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Re: Galloglas in Scotland

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  • Steven Banks
    Greetings, I have found these sources deal directly with the history of the galloglass, or at least devote a good part of their content with information about
    Message 1 of 3 , Dec 9, 2000
      Greetings,

      I have found these sources deal directly with the history of the
      galloglass, or at least devote a good part of their content with
      information about them.
      BOOKS:

      1. G.A. Hayes-McCoy, 'Scots Mercenary Forces in Ireland 1565-1603',
      Dublin and London, 1937.

      A reprinted edition of this can be ordered from Edmund Burke
      Publisher in Ireland. Go to: http://indigo.ie/~deburca/scots.html

      2. W.C. Mackenzie, 'The Highlands and Islands of Scotland: A
      Historical Survey', Edinburgh, 1937.

      ARTICLES:

      1. James Lydon, 'The Scottish Soldier in Medieval Ireland: The Bruce
      Invasion and the Galloglass' in 'The Scottish Soldier Abroad
      1247-1967', Grant G. Simpson (ed.) John Donald Publishers LTD,
      Edinburgh, 1992.

      2. Andrew McKerral, 'West Highland Mercenaries in Ireland', in
      'Scottish Historical Review' Vol.XXX No.109 April, 1951.

      or

      Go to: www.ndirect.co.uk/~iforshaw/Mag15/page6.html for an online
      copy of this article.


      The 'Scots Mercenary Forces' book is THE book on the subject, even
      being 60+ years old. The James Lydon article (as well as other things
      I have read) acknowledges this and also adds that the McKerral article
      was the last real attempt at a study of the galloglass up to that
      point. 'SMF' gives the historical background of the galloglass
      families and the references to them in the historical records of the
      time. It then concerns itself with the history of the various families
      as they become established in Ireland. Hayes-McCoy's concern is with
      the Scottish mercenary phenomenon as a whole, so the book uses the
      early history of the galloglass families to set the stage for the
      later history of both the hereditary galloglass families and the
      "redsdhank" mercenaries roles in the Elizabethan wars of the last half
      of the 16th century; that's why the date's given are '1565-1603'.

      Related to this you might also want to check out:

      Michael J. Hill, 'Fire and Sword: Sorley Boy MacDonnell and the Rise
      of Clan Ian Mor, 1538-90', Applied Academic Services, Fort Worth,
      1993.

      This details the latter history of the MacDonalds (MacDonnells), who
      settled in Antrim first as galloglasses in the 14th and 15th centuries
      then by the mid 16th century had taken control of a large part of
      north Ulster and made it part of the Hebridean "empire" of Clan Donald
      through the leadership of Sorley Boy (Somhairle Buidhe - Yellow Haired
      Somerled, Somerled the Fair Haired).

      The Mackenzie book devotes three chapters to the the relationship
      between the West Highlands and Ireland in the medieval and early
      modern periods and the galloglass and redshank mercenary movements are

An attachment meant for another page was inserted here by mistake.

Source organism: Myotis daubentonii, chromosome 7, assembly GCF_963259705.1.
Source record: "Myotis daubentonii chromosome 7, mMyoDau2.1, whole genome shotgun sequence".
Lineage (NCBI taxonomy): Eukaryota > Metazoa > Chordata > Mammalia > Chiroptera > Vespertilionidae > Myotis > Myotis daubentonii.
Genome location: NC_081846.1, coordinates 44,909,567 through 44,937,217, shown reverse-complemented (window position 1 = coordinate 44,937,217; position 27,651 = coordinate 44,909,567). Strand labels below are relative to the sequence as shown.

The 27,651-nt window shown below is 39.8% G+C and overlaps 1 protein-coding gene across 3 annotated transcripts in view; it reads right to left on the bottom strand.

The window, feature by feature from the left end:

the core of these chapters.

      The McKerral article is a good general treatment of the origins of the
      various galloglass families and gives information regarding weapons,
      tactics and various contmeporary references to them in documents.

      The Lydon article is focused on the early history of the galloglass
      families as they were just starting to establish themselves in
      Ireland, particularily the MacDonalds as they sided with Bruce in the
      Wars of Independence. It is primarily concerned with the relationship
      between Bruce and the branches of the MacSomhairles (the descendents
      of Somerled, e.i. the MacDonalds, MacDougalls, MacRuaries) who aided,
      or who were against him in the West Highlands and Ireland.


      Hope this helps you out!

      Steve


















      --- In albanach@egroups.com, "wulf johnson" <LairdWulf@a...> wrote:
      > I know some of the clans of the Isles found lucrative employment as
      > the galloglas troops in Ireland, forming virtual mercenary
      > dynasties. These included but were not limited to the MacDonalds,
      > MacSwineys, MacSheehys, and MacDowells. My questions to the group
      > are: What,if any, were their activities with regards to "mainland"
      > Scotland? Did they hire out to them as well or were they more
      > concerned with pursuits in Ireland and the Isles? Also does anyone
      > know of any books dealing specifically with the the galloglas? I
      > have gone through the Osprey books about the Irish Wars and Celtic
      > Warriors by Newark (the pics by Angus McBride are incredible), but
      > these have only whetted the appitite and I am hungry for more. Any
      > help would be greatly appreciated. Thanks to all.
      >
      > Laird Wulfric Grimbeald
      > High Chief of Clan Wulfgard
    • wulf johnson
      Thank you very much m lord. The sources are already proving very helpful and I am going to try and get my hands on the The Scottish Mercenary Forces book as
      Message 2 of 3 , Dec 11, 2000
        Thank you very much m'lord. The sources are already proving very
        helpful and I am going to try and get my hands on the "The Scottish
        Mercenary Forces" book as soon as humanly possible.

        Laird Wulfric
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